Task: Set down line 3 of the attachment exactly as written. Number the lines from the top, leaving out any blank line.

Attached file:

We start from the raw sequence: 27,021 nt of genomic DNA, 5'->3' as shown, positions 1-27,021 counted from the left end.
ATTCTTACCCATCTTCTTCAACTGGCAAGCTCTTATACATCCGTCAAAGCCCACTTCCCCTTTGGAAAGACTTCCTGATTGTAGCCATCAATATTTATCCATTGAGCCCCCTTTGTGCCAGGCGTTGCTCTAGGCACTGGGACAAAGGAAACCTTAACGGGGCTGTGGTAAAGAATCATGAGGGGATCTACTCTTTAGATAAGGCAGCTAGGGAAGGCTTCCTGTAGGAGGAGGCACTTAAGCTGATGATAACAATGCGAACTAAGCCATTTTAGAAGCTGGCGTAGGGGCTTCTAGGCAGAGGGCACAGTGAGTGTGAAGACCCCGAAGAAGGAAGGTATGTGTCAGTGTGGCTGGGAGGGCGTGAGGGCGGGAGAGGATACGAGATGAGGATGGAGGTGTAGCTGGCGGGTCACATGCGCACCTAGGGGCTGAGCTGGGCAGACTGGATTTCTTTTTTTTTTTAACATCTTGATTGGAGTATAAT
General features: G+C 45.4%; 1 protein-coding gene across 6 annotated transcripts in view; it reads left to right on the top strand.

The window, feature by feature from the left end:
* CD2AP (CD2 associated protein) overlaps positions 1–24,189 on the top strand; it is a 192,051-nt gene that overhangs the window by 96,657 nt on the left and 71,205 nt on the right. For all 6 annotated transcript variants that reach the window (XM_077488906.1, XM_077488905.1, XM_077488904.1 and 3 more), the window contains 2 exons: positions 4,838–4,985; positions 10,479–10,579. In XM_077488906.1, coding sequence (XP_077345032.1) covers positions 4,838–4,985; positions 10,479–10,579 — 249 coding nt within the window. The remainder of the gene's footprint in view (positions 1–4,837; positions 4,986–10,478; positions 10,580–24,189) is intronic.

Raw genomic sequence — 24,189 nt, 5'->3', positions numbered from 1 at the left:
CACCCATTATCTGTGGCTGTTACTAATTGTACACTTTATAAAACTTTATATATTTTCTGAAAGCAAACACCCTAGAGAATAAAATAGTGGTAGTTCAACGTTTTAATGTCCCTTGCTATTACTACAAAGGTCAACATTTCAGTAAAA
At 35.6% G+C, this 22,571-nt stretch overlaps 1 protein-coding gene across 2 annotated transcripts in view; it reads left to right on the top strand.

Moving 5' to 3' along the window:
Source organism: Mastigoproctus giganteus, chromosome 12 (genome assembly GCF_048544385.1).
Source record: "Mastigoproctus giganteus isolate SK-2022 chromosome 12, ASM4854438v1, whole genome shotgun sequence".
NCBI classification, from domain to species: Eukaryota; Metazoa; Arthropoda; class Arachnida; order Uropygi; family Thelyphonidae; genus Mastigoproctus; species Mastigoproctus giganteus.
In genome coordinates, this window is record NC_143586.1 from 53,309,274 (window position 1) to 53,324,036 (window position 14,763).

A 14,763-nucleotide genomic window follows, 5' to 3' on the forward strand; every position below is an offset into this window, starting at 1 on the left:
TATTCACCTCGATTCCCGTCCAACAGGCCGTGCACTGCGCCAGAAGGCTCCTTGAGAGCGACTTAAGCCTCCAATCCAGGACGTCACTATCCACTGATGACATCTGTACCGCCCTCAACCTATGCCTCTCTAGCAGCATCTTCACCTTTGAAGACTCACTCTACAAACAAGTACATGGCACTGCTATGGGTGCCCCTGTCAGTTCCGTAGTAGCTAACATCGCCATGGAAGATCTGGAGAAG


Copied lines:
General features: G+C 45.4%; 1 protein-coding gene across 6 annotated transcripts in view; it reads left to right on the top strand.